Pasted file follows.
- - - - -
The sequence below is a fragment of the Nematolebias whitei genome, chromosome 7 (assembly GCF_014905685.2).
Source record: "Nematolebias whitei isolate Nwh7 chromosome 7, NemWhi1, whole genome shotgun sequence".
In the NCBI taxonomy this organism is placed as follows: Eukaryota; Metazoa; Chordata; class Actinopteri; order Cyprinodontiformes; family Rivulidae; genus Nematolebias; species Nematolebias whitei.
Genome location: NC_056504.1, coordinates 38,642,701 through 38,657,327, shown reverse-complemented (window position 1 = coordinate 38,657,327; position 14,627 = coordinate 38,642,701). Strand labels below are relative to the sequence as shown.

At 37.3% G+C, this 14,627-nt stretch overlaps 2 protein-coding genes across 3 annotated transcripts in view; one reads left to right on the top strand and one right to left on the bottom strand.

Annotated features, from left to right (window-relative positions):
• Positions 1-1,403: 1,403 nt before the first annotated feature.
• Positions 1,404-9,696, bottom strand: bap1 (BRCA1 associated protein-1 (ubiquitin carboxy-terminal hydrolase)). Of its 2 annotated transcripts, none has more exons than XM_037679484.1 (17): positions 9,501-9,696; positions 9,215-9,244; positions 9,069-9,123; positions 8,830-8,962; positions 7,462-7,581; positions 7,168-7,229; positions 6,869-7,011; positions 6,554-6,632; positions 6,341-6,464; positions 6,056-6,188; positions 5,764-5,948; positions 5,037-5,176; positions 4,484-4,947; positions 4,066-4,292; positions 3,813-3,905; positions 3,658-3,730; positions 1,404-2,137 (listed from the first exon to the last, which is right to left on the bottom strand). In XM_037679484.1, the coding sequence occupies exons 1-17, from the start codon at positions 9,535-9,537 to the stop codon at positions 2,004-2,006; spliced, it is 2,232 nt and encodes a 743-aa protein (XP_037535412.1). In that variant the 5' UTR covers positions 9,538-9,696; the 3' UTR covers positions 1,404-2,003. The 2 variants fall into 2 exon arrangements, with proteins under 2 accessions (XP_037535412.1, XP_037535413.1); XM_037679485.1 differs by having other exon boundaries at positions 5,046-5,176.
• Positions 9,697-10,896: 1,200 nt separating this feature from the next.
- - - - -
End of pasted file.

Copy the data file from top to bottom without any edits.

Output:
The sequence below is a fragment of the Nematolebias whitei genome, chromosome 7 (assembly GCF_014905685.2).
Source record: "Nematolebias whitei isolate Nwh7 chromosome 7, NemWhi1, whole genome shotgun sequence".
In the NCBI taxonomy this organism is placed as follows: Eukaryota; Metazoa; Chordata; class Actinopteri; order Cyprinodontiformes; family Rivulidae; genus Nematolebias; species Nematolebias whitei.
Genome location: NC_056504.1, coordinates 38,642,701 through 38,657,327, shown reverse-complemented (window position 1 = coordinate 38,657,327; position 14,627 = coordinate 38,642,701). Strand labels below are relative to the sequence as shown.

At 37.3% G+C, this 14,627-nt stretch overlaps 2 protein-coding genes across 3 annotated transcripts in view; one reads left to right on the top strand and one right to left on the bottom strand.

Annotated features, from left to right (window-relative positions):
• Positions 1-1,403: 1,403 nt before the first annotated feature.
• Positions 1,404-9,696, bottom strand: bap1 (BRCA1 associated protein-1 (ubiquitin carboxy-terminal hydrolase)). Of its 2 annotated transcripts, none has more exons than XM_037679484.1 (17): positions 9,501-9,696; positions 9,215-9,244; positions 9,069-9,123; positions 8,830-8,962; positions 7,462-7,581; positions 7,168-7,229; positions 6,869-7,011; positions 6,554-6,632; positions 6,341-6,464; positions 6,056-6,188; positions 5,764-5,948; positions 5,037-5,176; positions 4,484-4,947; positions 4,066-4,292; positions 3,813-3,905; positions 3,658-3,730; positions 1,404-2,137 (listed from the first exon to the last, which is right to left on the bottom strand). In XM_037679484.1, the coding sequence occupies exons 1-17, from the start codon at positions 9,535-9,537 to the stop codon at positions 2,004-2,006; spliced, it is 2,232 nt and encodes a 743-aa protein (XP_037535412.1). In that variant the 5' UTR covers positions 9,538-9,696; the 3' UTR covers positions 1,404-2,003. The 2 variants fall into 2 exon arrangements, with proteins under 2 accessions (XP_037535412.1, XP_037535413.1); XM_037679485.1 differs by having other exon boundaries at positions 5,046-5,176.
• Positions 9,697-10,896: 1,200 nt separating this feature from the next.